India should be ashamed of the sanitation situation prevailing in the country. The Census 2011 figures pointed out that half the households in the country do not have toilets as yet. Other independent estimates put the figure at as high as two thirds. Urban slums, in particular, have very limited or no access to sanitation services.
One in six urban Indians is a slum dweller and most of them do not have any sanitation facilities. What is important to note is that urban India is simply not capable of managing the wastes it generates. Conservative estimates suggest that over eighty per cent of municipal solid waste across five thousand plus towns (approximately 42 million tonnes per annum) is currently disposed of in a haphazard manner without following the rules of the land.
Urban Odisha, floating on wastes
Odisha is no different. Though the share of urban dwellers in the state’s population is still only about 16.68 per cent, the wastes these habitations generate are becoming a huge problem for rivers, water bodies, farm fields and the ecology at large. It’s not merely because we don’t have toilets, but also because we have failed miserably in managing sanitation. While the poor don’t have toilets, others are in need of proper drainage, garbage and sewerage management systems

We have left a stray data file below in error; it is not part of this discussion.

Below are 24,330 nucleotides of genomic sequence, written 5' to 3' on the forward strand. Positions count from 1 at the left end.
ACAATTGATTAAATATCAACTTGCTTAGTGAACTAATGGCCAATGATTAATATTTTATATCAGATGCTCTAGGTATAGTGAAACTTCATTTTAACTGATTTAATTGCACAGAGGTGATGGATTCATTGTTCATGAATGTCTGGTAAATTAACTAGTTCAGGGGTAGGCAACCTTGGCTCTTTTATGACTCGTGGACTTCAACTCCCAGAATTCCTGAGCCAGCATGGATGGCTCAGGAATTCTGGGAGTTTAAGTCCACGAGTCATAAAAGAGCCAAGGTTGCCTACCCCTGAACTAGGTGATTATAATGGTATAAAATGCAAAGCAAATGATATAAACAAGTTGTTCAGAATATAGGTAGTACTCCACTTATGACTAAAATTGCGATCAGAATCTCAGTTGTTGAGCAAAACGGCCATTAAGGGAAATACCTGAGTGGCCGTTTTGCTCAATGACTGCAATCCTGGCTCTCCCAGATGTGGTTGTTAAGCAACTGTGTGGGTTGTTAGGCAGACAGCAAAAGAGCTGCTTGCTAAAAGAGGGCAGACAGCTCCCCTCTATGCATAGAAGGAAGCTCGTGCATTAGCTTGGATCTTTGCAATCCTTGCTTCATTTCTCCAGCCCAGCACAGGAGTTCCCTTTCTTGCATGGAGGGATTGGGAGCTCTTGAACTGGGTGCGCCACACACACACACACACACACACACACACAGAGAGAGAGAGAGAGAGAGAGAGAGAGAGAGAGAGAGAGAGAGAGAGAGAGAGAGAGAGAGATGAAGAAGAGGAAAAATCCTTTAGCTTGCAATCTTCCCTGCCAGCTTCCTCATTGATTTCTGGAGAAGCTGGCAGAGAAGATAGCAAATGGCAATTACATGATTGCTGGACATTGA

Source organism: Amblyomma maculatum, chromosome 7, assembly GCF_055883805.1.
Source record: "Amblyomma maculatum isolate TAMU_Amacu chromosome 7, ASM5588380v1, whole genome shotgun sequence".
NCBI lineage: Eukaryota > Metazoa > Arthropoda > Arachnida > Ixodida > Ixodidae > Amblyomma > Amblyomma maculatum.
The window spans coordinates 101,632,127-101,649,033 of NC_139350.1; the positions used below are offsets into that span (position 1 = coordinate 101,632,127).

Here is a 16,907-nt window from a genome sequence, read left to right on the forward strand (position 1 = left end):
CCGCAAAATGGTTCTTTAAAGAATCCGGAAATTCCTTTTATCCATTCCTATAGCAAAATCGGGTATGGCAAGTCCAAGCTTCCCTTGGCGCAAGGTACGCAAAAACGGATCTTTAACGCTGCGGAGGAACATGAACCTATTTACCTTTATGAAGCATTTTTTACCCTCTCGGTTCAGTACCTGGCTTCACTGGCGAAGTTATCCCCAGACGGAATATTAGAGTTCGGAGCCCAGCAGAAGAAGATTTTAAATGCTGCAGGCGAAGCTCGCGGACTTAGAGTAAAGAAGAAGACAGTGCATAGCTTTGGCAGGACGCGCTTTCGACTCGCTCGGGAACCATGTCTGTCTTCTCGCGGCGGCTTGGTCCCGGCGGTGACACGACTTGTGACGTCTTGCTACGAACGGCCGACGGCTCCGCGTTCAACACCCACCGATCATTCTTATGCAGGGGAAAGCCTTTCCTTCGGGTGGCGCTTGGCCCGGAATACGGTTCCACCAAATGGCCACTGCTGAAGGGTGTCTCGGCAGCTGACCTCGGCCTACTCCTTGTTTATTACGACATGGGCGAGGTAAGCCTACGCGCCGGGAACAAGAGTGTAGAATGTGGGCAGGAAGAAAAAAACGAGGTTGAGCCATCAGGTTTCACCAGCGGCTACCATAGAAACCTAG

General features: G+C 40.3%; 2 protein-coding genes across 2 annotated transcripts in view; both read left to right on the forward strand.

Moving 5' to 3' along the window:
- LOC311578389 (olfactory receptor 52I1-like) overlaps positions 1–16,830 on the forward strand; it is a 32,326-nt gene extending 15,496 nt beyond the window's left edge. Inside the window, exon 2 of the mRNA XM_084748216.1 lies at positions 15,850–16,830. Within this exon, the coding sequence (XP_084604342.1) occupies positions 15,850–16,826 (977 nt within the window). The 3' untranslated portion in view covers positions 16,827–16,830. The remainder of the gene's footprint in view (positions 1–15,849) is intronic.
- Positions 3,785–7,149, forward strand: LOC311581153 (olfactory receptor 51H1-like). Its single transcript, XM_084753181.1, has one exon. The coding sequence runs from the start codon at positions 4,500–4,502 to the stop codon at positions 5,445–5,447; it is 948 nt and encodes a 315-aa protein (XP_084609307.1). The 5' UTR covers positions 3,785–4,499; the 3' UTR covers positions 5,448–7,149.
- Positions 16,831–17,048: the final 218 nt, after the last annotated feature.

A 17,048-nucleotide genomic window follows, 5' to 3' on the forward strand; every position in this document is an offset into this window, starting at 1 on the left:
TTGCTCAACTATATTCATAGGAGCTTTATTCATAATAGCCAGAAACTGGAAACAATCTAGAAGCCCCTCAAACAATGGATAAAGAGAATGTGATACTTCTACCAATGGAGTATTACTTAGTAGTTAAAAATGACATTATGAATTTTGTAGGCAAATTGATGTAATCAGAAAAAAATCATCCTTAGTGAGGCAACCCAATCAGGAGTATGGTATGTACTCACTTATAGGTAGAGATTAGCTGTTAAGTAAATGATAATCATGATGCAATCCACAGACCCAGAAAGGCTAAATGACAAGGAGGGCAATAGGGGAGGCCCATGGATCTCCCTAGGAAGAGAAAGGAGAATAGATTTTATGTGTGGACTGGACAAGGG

A little more than 35% of urban households in the state do not have toilets, Census 2011 reveals. This is the second highest in the nation. It is estimated that at least one third of the urban people in the state defecates in the open. This, however, does not mean that the rest are sanitised households. Toilets connected to sewer lines would not constitute even 10 per cent of the total number of toilets in urban Odisha. Forty five per cent of households apparently have septic tanks.
Ranjan Panda
Ranjan Panda